height: 100vh;

We’re taking advantage of that div set up in the previous step to set the size of the Angular Report Viewer to take up the entire screen.

The final thing we’ll do in this section is set up the imports in the app.component.ts file, as well as include providers to allow users the ability to export the report:

import { ViewerComponent, AR_EXPORTS, PdfExportService, HtmlExportService, TabularDataExportService } from "@grapecity/activereports-angular";
  selector: 'app-root',
  templateUrl: './app.component.html',
  styleUrls: ['./app.component.css'],
  providers: [
      provide: AR_EXPORTS,
      useClass: PdfExportService,
      multi: true,
      provide: AR_EXPORTS,
      useClass: HtmlExportsService,
      multi: true,
      provide: AR_EXPORTS,
      useClass: TabularDataExportService,
      multi: true,

Now that that’s all set up, we can move on to the final section and bind our report to data at application runtime.

Dynamically Bind Data at Runtime

Now that the Angular Report Viewer component is set up, we can write the code that will bind the data to the report when our application runs. The first thing that we’re going to do is create a reference for the report viewer component and define the fields of our data set:

@ViewChild(ViewerComponent, { static: false }) reportViewer: ViewerComponent;
dataSetFields = [
    "Name": "orderId",
    "DataField": "orderId"
    "Name": "customerId",
    "DataField": "customerId"
    "Name": "employeeId",
    "DataField": "employeeId"
    "Name": "orderDate",
    "DataField": "orderDate"
    "Name": "requiredDate",
    "DataField": "requiredDate"
    "Name": "shippedDate",
    "DataField": "shippedDate"
    "Name": "shipVia",
    "DataField": "shipVia"
    "Name": "freight",
    "DataField": "freight"
    "Name": "shipName",
    "DataField": "shipName"
    "Name": "shipAddress",
    "DataField": "shipAddress"
    "Name": "shipCity",
    "DataField": "shipCity"
    "Name": "shipRegion",
    "DataField": "shipRegion"
    "Name": "shipPostalCode",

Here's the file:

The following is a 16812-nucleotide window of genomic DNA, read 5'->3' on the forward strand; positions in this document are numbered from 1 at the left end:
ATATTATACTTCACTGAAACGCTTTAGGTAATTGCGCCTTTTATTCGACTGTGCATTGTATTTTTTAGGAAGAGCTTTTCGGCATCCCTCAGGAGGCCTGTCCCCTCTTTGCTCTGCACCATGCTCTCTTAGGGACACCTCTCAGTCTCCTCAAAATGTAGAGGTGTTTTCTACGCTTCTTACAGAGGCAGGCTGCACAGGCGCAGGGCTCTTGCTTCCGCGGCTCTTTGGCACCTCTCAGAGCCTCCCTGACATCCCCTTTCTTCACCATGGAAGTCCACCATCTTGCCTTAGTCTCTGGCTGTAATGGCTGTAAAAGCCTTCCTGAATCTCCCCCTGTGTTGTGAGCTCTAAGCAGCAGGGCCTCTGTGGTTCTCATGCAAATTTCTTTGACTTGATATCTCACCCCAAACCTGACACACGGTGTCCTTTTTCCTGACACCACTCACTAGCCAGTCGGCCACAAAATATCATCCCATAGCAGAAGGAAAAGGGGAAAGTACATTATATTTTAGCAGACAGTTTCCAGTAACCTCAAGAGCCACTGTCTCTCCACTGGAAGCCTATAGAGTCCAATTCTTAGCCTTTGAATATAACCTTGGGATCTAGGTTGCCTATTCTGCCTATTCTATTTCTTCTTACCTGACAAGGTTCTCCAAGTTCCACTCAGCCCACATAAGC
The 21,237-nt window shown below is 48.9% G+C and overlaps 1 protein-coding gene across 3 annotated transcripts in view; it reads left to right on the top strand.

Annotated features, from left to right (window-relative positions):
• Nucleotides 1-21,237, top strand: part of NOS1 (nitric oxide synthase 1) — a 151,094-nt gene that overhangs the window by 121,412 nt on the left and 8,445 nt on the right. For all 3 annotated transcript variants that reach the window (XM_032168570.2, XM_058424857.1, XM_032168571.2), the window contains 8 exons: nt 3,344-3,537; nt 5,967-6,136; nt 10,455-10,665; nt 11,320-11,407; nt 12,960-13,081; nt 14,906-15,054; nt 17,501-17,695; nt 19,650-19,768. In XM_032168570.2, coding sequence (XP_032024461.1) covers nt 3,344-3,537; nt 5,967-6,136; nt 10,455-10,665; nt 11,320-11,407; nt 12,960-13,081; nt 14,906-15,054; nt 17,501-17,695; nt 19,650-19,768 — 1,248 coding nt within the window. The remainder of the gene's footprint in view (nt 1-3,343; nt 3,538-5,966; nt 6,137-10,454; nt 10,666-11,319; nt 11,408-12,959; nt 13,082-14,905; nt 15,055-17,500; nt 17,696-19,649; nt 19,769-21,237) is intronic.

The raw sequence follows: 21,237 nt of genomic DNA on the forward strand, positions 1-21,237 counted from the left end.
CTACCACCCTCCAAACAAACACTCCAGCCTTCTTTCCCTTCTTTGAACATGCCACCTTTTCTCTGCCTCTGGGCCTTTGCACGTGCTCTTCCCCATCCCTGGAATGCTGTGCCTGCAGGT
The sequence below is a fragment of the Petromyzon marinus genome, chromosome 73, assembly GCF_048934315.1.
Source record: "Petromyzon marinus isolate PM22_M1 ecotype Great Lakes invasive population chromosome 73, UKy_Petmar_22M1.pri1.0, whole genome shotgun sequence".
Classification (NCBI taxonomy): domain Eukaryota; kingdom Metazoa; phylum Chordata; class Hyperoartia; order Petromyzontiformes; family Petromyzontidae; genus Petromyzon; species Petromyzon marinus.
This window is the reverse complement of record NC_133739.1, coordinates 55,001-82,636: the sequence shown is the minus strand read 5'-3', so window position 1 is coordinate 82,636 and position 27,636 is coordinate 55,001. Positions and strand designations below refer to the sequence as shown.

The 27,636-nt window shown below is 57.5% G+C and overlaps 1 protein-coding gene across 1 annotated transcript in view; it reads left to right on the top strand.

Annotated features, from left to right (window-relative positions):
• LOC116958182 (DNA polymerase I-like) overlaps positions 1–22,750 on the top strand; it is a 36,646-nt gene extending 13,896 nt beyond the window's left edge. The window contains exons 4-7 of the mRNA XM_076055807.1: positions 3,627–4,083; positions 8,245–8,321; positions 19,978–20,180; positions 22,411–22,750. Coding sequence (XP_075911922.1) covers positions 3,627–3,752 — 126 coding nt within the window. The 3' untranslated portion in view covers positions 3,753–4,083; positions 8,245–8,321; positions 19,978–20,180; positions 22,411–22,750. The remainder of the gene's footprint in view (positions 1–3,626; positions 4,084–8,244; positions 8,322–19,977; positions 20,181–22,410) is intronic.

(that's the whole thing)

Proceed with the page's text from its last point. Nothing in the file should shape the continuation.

"DataField": "shipPostalCode"
    "Name": "shipCountry",
    "DataField": "shipCountry"

The reportViewer variable will allow us to call events, methods, and properties of our report viewer component in the TypeScript. We’ve also defined all the fields that will show up in our data so that these fields can be bound to our controls in the report.

Next, we’re going to write the function to load our data. Beneath where we define the data fields, add the following loadData() method:

async loadData() {
  const headers = new Headers();
  const dataRequest = new Request(
      headers: headers,
  const response = await fetch(dataRequest);
  const data = await response.json();
  return data;

As you can see, it’s very straightforward. We set up our headers and data requests and use these to fetch our data, which we then return.

Now that we can retrieve our data, it’s time to set up a method to load the report. Beneath the previous method, create a method named loadReport():

async loadReport() {
  const reportResponse = await fetch("/assets/DynamicDataBinding.rdlx-json");
  const report = await reportResponse.json();
  return report;

Finally, we need to bind our data to the report and load the report into the Angular report viewer. If you remember earlier, when we created the viewer component in markup, we tied a method to the control’s initialized event; it’s time that we implement that method:

async onViewerInit() {
  const data = await this.loadData();
  const report = await this.loadReport();
  report.DataSources[0].ConnectionProperties.ConnectString = 'jsondata=' + JSON.stringify(data);
  report.DataSets[0].fields = this.dataSetFields;
  report.DataSets[0].Query.CommandText = 'jpath=$.*';;

We’re doing a few things here. First, we’re using the data that we get returned to set the Connection String that will be used by the report’s data source.

Then, we use the data fields array that we created earlier to tell the DataSet the different fields it will have in the data set and tell the data set that we want to get all of the data available from our endpoint.

Finally, we call the report viewer’s open() method, passing the report as an argument.

When we run our application, we should see the following in the report viewer:

Dynamic Binding Report


And with that, we’ve completed our application! In this article, we’ve gone over how you can use the ActiveReportsJS Report Designer to build a report set up for dynamic data binding and how to bind the data to the Angular Report Viewer component at runtime.

If you would like to see the completed application and report, you can find it here. Happy coding!

Ready to Start Building Reports? Download ActiveReportsJS Today